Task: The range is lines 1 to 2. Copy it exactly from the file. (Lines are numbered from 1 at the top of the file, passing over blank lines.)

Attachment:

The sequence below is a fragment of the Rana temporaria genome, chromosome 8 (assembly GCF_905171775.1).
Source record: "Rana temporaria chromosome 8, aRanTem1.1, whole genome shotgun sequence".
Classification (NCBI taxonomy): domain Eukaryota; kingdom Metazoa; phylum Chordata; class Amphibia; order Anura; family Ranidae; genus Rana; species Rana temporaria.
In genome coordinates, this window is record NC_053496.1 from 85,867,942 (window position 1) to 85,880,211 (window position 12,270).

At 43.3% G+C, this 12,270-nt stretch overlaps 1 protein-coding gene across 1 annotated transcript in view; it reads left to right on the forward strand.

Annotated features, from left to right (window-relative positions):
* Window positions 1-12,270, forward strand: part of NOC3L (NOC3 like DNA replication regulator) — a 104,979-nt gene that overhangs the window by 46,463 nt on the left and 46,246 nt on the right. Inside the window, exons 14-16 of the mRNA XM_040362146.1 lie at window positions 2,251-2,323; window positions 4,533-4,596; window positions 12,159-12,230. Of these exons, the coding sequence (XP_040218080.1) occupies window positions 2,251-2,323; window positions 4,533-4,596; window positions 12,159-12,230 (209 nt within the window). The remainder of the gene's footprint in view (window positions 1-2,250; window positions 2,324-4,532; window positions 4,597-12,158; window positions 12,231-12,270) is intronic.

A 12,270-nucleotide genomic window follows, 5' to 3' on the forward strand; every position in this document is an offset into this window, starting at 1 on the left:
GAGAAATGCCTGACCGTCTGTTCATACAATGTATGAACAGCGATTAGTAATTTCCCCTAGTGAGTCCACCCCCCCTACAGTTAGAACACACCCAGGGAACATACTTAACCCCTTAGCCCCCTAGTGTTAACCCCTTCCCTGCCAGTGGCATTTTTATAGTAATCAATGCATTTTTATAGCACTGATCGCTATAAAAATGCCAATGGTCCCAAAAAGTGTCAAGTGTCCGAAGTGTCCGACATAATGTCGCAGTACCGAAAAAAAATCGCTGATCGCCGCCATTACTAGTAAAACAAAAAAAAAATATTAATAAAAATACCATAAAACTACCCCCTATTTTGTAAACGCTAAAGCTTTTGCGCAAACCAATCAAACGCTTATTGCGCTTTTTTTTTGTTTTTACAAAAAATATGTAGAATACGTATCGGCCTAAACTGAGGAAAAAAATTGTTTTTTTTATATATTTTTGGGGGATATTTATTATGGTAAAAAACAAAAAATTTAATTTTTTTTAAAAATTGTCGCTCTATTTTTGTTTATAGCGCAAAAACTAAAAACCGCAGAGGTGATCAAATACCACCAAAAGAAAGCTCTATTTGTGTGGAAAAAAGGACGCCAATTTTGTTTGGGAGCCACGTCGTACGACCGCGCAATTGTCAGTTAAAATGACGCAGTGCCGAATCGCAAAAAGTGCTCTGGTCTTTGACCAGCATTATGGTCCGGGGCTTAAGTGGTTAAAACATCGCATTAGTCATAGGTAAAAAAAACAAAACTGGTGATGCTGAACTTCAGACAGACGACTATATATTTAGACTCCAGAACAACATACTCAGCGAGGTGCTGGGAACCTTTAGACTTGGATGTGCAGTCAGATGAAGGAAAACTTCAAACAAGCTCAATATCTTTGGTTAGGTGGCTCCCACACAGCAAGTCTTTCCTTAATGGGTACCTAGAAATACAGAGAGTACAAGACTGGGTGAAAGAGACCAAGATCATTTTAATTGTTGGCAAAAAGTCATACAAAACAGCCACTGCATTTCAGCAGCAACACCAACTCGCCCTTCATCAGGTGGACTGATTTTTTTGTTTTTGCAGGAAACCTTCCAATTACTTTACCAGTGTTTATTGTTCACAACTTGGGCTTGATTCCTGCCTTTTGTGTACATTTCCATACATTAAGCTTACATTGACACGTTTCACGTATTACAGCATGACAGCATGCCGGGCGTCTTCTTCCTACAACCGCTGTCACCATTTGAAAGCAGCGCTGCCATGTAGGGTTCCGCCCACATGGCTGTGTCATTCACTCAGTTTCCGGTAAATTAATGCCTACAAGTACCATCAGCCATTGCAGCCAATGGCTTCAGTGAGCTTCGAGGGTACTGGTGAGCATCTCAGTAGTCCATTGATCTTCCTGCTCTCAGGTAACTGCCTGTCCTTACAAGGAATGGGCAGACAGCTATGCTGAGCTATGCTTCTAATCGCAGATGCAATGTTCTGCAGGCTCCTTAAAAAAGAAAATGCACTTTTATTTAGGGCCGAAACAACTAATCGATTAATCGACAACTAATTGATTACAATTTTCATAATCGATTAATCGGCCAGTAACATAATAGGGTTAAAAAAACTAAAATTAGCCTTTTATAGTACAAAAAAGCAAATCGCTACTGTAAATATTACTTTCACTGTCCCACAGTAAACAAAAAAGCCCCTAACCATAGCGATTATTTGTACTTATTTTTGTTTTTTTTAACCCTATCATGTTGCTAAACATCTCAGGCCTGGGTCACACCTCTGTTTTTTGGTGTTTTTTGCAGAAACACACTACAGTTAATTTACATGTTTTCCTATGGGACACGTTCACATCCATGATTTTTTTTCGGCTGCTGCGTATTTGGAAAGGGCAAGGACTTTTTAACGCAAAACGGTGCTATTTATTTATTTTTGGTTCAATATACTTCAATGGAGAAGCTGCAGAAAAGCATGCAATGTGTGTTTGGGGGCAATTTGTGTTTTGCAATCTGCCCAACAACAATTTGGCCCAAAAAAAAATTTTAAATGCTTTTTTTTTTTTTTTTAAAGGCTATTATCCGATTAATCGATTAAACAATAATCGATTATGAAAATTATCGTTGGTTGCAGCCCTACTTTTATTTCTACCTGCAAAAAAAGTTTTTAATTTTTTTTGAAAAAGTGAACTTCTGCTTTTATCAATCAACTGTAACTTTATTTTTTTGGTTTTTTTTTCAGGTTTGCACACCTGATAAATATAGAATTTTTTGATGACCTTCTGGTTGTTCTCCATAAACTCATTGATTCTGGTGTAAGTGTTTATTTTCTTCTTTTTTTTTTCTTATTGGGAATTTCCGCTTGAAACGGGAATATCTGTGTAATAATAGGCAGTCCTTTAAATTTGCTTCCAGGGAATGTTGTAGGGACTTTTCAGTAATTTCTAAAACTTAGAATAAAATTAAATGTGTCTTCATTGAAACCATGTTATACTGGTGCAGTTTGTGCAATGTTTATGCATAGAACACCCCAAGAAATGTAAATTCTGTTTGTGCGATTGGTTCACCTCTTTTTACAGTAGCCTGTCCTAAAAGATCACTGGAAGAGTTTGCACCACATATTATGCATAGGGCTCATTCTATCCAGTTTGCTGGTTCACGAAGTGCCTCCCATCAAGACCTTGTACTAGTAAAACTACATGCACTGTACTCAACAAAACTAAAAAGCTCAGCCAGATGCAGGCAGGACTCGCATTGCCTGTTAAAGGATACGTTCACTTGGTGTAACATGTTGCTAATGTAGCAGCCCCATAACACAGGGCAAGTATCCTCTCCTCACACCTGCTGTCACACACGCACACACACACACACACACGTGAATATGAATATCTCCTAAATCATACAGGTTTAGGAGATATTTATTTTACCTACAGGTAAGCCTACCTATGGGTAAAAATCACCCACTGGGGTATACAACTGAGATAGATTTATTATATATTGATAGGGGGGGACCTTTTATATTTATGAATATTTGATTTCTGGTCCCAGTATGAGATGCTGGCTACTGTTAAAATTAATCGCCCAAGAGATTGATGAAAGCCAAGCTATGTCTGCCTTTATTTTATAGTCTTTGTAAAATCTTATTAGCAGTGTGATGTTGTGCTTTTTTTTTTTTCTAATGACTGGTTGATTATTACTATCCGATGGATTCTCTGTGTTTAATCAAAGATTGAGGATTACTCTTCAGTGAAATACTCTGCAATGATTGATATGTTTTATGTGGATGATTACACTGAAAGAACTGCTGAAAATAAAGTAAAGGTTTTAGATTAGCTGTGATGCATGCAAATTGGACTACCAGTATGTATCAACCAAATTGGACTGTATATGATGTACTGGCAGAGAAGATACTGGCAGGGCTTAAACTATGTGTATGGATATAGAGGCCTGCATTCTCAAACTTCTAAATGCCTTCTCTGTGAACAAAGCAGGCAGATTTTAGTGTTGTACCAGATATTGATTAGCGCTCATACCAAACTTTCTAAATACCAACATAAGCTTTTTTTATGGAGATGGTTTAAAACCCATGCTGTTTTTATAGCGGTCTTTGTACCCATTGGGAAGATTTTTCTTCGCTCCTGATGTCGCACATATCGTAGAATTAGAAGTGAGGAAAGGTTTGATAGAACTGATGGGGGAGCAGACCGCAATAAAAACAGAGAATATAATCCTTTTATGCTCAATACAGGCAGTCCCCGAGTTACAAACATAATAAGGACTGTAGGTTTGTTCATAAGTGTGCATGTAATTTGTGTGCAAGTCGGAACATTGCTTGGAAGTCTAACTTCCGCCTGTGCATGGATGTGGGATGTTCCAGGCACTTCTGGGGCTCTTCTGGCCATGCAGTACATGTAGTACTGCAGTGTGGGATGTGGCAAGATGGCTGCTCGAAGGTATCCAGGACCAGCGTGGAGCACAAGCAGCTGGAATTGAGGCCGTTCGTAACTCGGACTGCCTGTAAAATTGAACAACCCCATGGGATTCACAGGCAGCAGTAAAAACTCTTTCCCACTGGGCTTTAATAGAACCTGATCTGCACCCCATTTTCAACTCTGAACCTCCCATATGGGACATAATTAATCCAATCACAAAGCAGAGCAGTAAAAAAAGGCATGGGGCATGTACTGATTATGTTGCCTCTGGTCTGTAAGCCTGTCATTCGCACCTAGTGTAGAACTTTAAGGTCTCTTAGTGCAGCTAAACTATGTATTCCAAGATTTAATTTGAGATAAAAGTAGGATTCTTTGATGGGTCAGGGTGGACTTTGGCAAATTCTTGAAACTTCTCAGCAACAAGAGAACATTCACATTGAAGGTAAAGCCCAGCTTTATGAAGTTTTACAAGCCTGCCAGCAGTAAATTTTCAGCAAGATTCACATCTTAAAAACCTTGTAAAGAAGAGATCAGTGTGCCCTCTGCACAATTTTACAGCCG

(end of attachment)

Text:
The sequence below is a fragment of the Rana temporaria genome, chromosome 8 (assembly GCF_905171775.1).
Source record: "Rana temporaria chromosome 8, aRanTem1.1, whole genome shotgun sequence".